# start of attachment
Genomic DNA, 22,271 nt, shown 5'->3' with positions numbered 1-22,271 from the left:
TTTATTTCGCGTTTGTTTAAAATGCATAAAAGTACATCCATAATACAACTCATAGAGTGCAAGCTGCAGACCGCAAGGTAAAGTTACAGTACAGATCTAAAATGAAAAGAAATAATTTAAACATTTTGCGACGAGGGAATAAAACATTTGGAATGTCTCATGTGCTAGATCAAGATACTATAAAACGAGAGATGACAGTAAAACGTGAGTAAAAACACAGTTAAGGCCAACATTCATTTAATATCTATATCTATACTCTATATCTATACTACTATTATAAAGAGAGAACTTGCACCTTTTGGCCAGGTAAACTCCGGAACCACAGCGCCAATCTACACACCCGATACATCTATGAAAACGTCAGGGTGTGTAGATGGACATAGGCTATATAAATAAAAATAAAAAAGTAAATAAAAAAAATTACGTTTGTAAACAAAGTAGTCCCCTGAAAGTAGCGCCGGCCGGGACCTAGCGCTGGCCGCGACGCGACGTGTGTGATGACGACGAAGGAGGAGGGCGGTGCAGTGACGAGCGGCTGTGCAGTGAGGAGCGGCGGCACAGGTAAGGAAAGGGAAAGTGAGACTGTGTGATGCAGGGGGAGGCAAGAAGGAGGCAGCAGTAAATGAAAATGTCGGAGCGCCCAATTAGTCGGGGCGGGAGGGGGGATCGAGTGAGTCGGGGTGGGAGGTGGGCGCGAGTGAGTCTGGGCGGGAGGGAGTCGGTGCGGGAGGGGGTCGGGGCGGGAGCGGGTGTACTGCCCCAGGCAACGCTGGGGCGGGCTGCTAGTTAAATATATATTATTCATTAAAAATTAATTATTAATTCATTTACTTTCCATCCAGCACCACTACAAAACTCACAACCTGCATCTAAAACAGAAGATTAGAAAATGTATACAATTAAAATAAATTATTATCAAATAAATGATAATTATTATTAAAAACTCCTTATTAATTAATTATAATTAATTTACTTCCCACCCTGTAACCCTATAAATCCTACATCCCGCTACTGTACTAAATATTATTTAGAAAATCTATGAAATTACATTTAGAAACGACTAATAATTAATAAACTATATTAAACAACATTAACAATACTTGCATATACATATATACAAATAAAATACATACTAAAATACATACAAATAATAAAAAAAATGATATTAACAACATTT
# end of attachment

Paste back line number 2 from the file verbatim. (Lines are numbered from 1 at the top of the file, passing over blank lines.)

TTTATTTCGCGTTTGTTTAAAATGCATAAAAGTACATCCATAATACAACTCATAGAGTGCAAGCTGCAGACCGCAAGGTAAAGTTACAGTACAGATCTAAAATGAAAAGAAATAATTTAAACATTTTGCGACGAGGGAATAAAACATTTGGAATGTCTCATGTGCTAGATCAAGATACTATAAAACGAGAGATGACAGTAAAACGTGAGTAAAAACACAGTTAAGGCCAACATTCATTTAATATCTATATCTATACTCTATATCTATACTACTATTATAAAGAGAGAACTTGCACCTTTTGGCCAGGTAAACTCCGGAACCACAGCGCCAATCTACACACCCGATACATCTATGAAAACGTCAGGGTGTGTAGATGGACATAGGCTATATAAATAAAAATAAAAAAGTAAATAAAAAAAATTACGTTTGTAAACAAAGTAGTCCCCTGAAAGTAGCGCCGGCCGGGACCTAGCGCTGGCCGCGACGCGACGTGTGTGATGACGACGAAGGAGGAGGGCGGTGCAGTGACGAGCGGCTGTGCAGTGAGGAGCGGCGGCACAGGTAAGGAAAGGGAAAGTGAGACTGTGTGATGCAGGGGGAGGCAAGAAGGAGGCAGCAGTAAATGAAAATGTCGGAGCGCCCAATTAGTCGGGGCGGGAGGGGGGATCGAGTGAGTCGGGGTGGGAGGTGGGCGCGAGTGAGTCTGGGCGGGAGGGAGTCGGTGCGGGAGGGGGTCGGGGCGGGAGCGGGTGTACTGCCCCAGGCAACGCTGGGGCGGGCTGCTAGTTAAATATATATTATTCATTAAAAATTAATTATTAATTCATTTACTTTCCATCCAGCACCACTACAAAACTCACAACCTGCATCTAAAACAGAAGATTAGAAAATGTATACAATTAAAATAAATTATTATCAAATAAATGATAATTATTATTAAAAACTCCTTATTAATTAATTATAATTAATTTACTTCCCACCCTGTAACCCTATAAATCCTACATCCCGCTACTGTACTAAATATTATTTAGAAAATCTATGAAATTACATTTAGAAACGACTAATAATTAATAAACTATATTAAACAACATTAACAATACTTGCATATACATATATACAAATAAAATACATACTAAAATACATACAAATAATAAAAAAAATGATATTAACAACATTT